There are an estimated 400 million abandoned children around the world, does anyone care?

By Nina Steele 

Abandoned childrenWhat a crazy world we live in! On the one hand we have women suffering extreme stigma for not being able to procreate, while on the other hand it is estimated that “over 400,000,000 abandoned children live on their own on the streets of hundreds of cities around the world”. The figures are staggering and poverty is often the main factor. Many of the children are abandoned at birth and naturally, there are many others who never make it.

The breakdown of that figure according to country makes for sobering reading. In China for example, it is estimated that around 10,000 children are abandoned each year. Many of the children are abandoned because of illnesses that their families cannot afford to treat. Also, girls are often the ones who end up being abandoned because of the traditional preference for boys. In Nigeria, the number of abandoned children, often referred to as orphans, is estimated to be around 7 million. Many of these children have living parents who choose to abandon them, primarily because of poverty. In India, the figures stand at around 20 million. Again, poverty is the main cause.

The pattern is the same around the world, particularly in developing countries. Children are abandoned because their biological parents are too poor to look after them. Some of those children will end up in orphanages, while others will be left to fend for themselves on the streets. Many will end up working as prostitutes either for themselves or being forced into the trade by human traffickers. It makes you wonder why we are still stigmatising childless people, particularly in those poor parts of the world, where most of the abandoned children come from. Surely, shouldn’t the focus be on fighting poverty?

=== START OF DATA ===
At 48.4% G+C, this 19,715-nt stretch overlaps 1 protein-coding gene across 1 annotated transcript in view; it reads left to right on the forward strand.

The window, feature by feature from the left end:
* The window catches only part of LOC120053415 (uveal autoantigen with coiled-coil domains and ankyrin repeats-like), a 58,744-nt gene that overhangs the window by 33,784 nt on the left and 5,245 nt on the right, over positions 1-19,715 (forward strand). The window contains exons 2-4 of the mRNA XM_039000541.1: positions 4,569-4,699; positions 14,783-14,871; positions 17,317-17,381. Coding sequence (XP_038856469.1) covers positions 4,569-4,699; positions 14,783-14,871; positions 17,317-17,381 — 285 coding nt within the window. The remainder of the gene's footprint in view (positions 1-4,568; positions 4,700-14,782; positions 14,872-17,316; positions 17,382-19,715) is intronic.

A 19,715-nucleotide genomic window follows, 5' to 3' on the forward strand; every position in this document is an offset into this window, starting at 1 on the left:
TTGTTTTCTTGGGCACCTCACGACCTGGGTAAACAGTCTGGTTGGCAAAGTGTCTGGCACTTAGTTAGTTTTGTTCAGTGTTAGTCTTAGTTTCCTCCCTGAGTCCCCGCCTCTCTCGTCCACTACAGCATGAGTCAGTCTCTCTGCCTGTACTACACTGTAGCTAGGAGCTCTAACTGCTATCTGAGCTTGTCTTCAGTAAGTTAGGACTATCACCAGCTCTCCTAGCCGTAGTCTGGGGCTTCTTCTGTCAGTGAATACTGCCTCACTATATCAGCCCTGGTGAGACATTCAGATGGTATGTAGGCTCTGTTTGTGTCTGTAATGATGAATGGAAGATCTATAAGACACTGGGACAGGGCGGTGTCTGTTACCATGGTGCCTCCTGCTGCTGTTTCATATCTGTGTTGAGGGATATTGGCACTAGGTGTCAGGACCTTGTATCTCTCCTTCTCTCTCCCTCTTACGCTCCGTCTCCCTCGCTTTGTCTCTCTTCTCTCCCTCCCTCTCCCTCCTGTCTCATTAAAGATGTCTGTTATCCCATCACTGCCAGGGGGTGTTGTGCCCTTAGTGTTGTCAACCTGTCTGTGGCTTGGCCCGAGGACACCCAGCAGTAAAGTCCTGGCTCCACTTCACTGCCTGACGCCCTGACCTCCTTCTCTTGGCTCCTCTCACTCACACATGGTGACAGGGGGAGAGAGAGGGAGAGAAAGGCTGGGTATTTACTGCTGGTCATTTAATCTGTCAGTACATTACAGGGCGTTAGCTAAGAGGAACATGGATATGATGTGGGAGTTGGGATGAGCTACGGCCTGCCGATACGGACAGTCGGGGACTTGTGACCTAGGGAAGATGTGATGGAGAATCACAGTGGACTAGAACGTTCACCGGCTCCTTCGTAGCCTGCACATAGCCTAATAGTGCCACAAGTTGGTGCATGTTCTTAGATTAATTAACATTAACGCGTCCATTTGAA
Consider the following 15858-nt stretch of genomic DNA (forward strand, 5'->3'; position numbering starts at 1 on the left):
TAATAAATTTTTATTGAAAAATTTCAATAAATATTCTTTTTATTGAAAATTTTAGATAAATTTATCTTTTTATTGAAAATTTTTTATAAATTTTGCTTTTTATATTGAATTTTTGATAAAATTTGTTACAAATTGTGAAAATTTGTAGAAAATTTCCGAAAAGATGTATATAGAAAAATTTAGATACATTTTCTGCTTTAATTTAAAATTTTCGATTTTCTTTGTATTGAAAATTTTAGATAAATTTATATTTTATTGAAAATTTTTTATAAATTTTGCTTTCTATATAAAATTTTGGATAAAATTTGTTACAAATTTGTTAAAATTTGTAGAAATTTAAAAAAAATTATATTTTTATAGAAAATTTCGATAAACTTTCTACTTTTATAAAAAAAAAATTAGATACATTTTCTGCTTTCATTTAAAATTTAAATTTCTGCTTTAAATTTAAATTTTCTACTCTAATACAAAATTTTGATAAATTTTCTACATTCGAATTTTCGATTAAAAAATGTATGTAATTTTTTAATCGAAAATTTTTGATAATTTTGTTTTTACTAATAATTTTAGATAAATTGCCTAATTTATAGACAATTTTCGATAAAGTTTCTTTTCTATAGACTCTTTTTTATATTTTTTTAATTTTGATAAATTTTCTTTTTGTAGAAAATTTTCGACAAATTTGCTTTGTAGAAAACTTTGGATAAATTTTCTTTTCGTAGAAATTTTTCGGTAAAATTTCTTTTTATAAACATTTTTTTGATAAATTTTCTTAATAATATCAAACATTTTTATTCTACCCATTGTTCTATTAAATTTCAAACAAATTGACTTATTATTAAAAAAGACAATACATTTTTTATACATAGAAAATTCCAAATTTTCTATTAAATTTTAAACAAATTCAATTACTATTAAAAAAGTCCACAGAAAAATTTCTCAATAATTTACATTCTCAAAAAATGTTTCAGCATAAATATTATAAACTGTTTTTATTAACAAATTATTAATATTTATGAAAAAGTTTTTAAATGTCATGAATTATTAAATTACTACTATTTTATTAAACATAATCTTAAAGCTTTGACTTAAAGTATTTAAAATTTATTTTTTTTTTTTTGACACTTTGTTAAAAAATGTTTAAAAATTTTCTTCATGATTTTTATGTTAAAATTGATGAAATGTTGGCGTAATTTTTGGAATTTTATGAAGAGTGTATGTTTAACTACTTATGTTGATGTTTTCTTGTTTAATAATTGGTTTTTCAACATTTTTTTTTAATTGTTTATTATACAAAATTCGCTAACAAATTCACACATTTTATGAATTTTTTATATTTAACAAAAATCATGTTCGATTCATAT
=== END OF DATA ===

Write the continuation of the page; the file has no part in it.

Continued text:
Instead of blindly upholding tradition by encouraging everyone to have children, the focus should be on educating populations across the globe, so people understand that having children you cannot afford is wrong.

There would inevitably be those who would argue that telling people not to have children because they are poor, means that only those with money will be able to procreate. Well to that argument I say, what about the rights of the child? Often, the people making such arguments have no experience of what it feels like to live on the street. Because, I suspect that anyone who has ever experienced such a dehumanising way of life, would not advice anyone to bring children into the world to suffer the same fate.

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